This post, and I think several to follow, will be heavier and more emotional than many that I write.
Last week a dear friend, Mark Carver, passed away after a two year battle with stomach cancer. Suzanne and I were close to Mark and his wife. I’ve known Mark about ten years, and worked closely with him in various callings and service opportunites in our church congregation (LDS ward). I had the good fortune of being assigned as his home teacher for most of those years.
There were a number of ups and downs over his two year battle. I remember the day he called me in October 2015 with the news of his diagnosis, and its likely terminal prognosis. I shed a tear or two.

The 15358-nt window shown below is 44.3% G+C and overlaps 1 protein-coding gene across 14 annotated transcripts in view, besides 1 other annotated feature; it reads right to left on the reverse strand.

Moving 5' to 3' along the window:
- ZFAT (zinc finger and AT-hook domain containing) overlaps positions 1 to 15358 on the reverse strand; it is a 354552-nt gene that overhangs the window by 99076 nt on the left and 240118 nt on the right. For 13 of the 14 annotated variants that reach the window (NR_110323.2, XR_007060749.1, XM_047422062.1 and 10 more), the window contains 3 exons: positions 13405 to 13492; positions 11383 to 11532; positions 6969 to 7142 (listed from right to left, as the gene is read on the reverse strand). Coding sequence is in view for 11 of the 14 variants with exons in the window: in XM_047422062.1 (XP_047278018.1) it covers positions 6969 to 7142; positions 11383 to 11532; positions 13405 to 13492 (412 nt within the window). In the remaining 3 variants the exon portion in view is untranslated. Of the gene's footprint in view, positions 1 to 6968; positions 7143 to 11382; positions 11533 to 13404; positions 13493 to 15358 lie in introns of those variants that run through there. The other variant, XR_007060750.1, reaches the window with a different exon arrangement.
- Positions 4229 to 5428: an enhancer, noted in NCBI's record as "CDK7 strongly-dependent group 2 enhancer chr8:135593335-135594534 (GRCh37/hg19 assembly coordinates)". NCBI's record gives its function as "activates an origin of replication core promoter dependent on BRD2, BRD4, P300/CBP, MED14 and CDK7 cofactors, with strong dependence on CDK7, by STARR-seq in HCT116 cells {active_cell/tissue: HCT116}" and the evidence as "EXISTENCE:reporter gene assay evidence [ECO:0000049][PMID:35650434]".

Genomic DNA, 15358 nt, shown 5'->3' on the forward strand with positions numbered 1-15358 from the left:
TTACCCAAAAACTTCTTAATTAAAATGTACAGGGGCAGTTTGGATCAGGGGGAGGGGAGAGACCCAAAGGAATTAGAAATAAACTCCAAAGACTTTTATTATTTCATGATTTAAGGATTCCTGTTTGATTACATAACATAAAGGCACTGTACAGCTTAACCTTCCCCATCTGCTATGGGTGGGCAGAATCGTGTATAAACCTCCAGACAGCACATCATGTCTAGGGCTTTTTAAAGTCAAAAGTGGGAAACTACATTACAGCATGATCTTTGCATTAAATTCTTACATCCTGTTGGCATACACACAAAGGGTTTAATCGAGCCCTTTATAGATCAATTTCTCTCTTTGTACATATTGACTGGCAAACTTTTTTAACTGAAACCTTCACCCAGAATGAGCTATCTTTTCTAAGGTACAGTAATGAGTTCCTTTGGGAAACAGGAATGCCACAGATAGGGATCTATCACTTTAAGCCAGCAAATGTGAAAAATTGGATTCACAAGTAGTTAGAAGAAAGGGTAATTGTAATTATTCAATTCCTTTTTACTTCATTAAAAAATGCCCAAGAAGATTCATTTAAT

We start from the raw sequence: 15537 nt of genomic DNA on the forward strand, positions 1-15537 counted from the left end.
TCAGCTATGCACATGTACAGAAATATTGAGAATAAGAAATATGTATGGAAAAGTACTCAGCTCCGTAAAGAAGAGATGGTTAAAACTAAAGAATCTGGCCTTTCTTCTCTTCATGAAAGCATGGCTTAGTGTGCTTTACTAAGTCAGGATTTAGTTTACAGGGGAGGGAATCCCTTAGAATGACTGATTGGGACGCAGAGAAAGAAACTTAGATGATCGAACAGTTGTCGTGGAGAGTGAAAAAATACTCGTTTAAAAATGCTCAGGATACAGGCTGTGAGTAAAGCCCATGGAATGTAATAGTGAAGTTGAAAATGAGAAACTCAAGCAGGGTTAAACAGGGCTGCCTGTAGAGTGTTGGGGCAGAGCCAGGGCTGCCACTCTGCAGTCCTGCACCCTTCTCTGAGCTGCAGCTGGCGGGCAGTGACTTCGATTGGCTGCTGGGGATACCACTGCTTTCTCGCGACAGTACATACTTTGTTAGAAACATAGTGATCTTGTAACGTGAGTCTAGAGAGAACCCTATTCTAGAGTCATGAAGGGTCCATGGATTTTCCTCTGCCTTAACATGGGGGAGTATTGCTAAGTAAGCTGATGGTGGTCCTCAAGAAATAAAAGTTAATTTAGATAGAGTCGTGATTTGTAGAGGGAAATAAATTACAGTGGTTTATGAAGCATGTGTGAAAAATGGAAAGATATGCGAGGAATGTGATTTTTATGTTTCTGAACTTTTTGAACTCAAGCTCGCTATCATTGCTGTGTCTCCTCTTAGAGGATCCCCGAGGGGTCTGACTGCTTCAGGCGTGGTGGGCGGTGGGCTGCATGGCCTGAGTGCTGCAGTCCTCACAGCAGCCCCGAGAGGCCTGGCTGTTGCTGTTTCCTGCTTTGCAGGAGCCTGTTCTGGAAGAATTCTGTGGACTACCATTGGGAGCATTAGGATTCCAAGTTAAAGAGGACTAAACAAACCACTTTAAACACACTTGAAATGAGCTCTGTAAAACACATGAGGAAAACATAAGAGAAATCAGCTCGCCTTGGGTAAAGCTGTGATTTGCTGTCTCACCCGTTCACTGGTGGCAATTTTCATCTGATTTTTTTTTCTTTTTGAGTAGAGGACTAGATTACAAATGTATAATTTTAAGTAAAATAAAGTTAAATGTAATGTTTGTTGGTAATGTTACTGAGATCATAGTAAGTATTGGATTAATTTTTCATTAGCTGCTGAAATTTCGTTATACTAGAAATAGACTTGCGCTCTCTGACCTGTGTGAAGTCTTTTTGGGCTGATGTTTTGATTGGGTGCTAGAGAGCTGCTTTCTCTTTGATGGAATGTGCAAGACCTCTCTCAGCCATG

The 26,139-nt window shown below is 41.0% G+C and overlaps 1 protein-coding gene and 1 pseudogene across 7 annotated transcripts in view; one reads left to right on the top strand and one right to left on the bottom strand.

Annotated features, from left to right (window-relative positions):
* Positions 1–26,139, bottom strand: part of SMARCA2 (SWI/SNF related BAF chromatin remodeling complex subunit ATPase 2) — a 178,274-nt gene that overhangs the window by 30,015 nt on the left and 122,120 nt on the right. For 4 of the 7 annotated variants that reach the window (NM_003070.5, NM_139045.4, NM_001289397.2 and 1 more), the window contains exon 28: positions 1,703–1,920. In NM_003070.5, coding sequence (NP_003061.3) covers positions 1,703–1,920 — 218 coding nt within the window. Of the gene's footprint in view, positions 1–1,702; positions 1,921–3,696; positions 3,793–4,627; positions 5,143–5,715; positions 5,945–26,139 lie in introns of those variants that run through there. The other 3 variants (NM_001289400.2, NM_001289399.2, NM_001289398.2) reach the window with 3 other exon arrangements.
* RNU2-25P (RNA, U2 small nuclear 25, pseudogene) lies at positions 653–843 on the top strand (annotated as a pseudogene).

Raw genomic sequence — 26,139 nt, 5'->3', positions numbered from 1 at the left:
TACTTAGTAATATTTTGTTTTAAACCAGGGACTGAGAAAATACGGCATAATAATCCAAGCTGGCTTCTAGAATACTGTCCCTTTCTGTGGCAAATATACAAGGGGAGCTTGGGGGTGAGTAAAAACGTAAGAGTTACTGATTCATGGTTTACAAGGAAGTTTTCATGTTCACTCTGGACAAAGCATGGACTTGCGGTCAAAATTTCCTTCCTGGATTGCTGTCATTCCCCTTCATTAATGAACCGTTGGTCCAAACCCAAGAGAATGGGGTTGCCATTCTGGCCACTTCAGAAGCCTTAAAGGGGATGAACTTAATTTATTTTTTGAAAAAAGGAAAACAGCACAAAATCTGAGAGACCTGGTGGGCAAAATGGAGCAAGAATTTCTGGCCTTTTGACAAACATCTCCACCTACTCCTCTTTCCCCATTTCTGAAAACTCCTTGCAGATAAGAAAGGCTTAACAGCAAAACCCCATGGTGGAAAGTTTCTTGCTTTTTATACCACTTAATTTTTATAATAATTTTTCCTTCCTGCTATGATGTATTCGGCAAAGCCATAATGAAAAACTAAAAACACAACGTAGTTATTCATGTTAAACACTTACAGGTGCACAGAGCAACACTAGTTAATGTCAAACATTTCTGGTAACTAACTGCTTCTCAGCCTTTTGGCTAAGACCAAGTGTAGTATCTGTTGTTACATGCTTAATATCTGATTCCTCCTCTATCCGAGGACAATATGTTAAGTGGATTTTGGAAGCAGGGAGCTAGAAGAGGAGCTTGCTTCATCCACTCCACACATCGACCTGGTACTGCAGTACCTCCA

He decided to proceed with conventional treatment of chemo and radiation, and endured its side effects. Life was prolonged, but that treatment exhausted its benefit late last year. His insurance declined coverage for a very expensive medicine that held some promise for his case, so we were all very heartened when the drug company offered to proceed with no cost. Could this be the miracle we all hoped and prayed for so fervently?
Alas, it was not to be, and a few months ago Mark was resigned to his fate, and elected to maximize quality of life for his remaining time.
There is much more I want to relate to fill the many gaps from this abbreviated summary, but I will close this post with a link to Mark’s obituary: